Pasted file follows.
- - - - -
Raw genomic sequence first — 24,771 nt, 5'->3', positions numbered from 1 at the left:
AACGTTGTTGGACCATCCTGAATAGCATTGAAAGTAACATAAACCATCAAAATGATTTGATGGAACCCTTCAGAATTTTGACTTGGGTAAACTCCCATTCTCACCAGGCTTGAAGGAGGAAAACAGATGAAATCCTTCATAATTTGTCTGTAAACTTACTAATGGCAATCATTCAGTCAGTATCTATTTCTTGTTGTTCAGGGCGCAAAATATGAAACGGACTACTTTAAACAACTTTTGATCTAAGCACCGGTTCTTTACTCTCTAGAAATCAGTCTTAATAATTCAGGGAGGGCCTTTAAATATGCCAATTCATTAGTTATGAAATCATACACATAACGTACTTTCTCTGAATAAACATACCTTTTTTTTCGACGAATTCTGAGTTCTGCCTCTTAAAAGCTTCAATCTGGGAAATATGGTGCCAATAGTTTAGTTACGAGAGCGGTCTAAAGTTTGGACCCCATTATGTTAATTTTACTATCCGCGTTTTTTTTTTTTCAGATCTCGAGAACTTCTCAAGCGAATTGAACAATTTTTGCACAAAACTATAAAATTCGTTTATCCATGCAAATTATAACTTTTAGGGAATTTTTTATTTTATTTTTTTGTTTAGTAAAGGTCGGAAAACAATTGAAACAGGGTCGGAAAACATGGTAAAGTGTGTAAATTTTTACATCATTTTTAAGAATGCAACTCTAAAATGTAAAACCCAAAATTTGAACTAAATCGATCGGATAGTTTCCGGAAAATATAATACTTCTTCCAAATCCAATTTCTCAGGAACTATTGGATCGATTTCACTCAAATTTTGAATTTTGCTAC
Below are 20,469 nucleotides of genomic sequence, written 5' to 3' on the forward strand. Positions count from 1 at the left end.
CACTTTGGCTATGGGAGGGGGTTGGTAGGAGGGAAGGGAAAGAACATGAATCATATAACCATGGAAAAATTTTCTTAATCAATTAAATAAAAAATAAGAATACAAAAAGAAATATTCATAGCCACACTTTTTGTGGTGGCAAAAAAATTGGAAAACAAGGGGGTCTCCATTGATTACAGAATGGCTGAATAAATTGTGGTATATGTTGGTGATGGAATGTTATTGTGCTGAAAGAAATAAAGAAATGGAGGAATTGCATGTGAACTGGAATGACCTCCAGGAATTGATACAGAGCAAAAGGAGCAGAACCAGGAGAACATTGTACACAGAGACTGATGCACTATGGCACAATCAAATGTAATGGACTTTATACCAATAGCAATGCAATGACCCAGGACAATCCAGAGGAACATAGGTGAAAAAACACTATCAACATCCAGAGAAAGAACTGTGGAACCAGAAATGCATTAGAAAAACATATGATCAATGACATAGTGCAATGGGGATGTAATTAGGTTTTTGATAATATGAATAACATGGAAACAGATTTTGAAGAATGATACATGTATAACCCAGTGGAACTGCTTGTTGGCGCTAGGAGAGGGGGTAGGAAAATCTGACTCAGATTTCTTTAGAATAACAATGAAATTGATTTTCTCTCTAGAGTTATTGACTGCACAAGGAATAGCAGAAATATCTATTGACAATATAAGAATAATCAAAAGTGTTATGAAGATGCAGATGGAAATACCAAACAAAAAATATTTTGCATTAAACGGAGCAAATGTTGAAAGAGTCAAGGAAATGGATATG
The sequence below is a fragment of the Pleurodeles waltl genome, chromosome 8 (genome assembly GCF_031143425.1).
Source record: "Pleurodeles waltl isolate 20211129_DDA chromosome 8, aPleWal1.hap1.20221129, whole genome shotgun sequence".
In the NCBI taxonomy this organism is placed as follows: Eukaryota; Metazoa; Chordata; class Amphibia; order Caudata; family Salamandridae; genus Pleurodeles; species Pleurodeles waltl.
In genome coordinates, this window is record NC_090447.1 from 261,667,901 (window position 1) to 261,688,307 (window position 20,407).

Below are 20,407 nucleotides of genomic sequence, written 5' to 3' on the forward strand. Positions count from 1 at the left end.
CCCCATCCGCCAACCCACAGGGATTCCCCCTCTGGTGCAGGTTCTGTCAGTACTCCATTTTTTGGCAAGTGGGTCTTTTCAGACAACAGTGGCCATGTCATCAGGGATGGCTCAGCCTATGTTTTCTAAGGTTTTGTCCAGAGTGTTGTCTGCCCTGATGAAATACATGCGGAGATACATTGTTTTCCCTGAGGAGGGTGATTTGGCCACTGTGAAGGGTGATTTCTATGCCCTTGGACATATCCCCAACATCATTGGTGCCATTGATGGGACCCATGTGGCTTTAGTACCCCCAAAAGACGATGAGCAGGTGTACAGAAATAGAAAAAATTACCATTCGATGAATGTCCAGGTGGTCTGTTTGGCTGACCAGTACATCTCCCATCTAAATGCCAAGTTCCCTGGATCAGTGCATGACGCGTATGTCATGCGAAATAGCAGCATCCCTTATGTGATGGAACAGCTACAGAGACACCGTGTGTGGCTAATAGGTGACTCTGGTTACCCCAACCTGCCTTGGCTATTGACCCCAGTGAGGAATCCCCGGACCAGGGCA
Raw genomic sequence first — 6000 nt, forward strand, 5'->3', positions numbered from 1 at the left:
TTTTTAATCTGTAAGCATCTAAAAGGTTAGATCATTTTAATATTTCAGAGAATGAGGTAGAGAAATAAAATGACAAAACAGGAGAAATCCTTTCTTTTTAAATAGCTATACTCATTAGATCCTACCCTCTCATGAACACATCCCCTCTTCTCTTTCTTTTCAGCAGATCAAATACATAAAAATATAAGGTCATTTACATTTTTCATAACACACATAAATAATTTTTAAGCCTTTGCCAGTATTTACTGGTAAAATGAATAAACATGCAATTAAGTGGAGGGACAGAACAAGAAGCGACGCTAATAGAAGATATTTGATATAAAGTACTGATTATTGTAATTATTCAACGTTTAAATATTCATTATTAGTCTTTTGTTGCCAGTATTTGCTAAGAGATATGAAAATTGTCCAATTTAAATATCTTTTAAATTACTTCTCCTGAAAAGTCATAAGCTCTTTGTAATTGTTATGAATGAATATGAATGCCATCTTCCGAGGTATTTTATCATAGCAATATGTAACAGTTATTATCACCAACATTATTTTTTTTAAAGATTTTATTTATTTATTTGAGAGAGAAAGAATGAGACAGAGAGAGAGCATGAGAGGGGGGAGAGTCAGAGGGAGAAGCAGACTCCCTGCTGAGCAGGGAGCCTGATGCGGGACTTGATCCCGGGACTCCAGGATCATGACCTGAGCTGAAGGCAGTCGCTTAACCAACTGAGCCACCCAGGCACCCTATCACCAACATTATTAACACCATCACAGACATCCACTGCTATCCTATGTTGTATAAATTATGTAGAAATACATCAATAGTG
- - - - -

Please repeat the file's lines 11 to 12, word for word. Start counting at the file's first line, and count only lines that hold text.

Raw genomic sequence first — 6000 nt, forward strand, 5'->3', positions numbered from 1 at the left:
TTTTTAATCTGTAAGCATCTAAAAGGTTAGATCATTTTAATATTTCAGAGAATGAGGTAGAGAAATAAAATGACAAAACAGGAGAAATCCTTTCTTTTTAAATAGCTATACTCATTAGATCCTACCCTCTCATGAACACATCCCCTCTTCTCTTTCTTTTCAGCAGATCAAATACATAAAAATATAAGGTCATTTACATTTTTCATAACACACATAAATAATTTTTAAGCCTTTGCCAGTATTTACTGGTAAAATGAATAAACATGCAATTAAGTGGAGGGACAGAACAAGAAGCGACGCTAATAGAAGATATTTGATATAAAGTACTGATTATTGTAATTATTCAACGTTTAAATATTCATTATTAGTCTTTTGTTGCCAGTATTTGCTAAGAGATATGAAAATTGTCCAATTTAAATATCTTTTAAATTACTTCTCCTGAAAAGTCATAAGCTCTTTGTAATTGTTATGAATGAATATGAATGCCATCTTCCGAGGTATTTTATCATAGCAATATGTAACAGTTATTATCACCAACATTATTTTTTTTAAAGATTTTATTTATTTATTTGAGAGAGAAAGAATGAGACAGAGAGAGAGCATGAGAGGGGGGAGAGTCAGAGGGAGAAGCAGACTCCCTGCTGAGCAGGGAGCCTGATGCGGGACTTGATCCCGGGACTCCAGGATCATGACCTGAGCTGAAGGCAGTCGCTTAACCAACTGAGCCACCCAGGCACCCTATCACCAACATTATTAACACCATCACAGACATCCACTGCTATCCTATGTTGTATAAATTATGTAGAAATACATCAATAGTG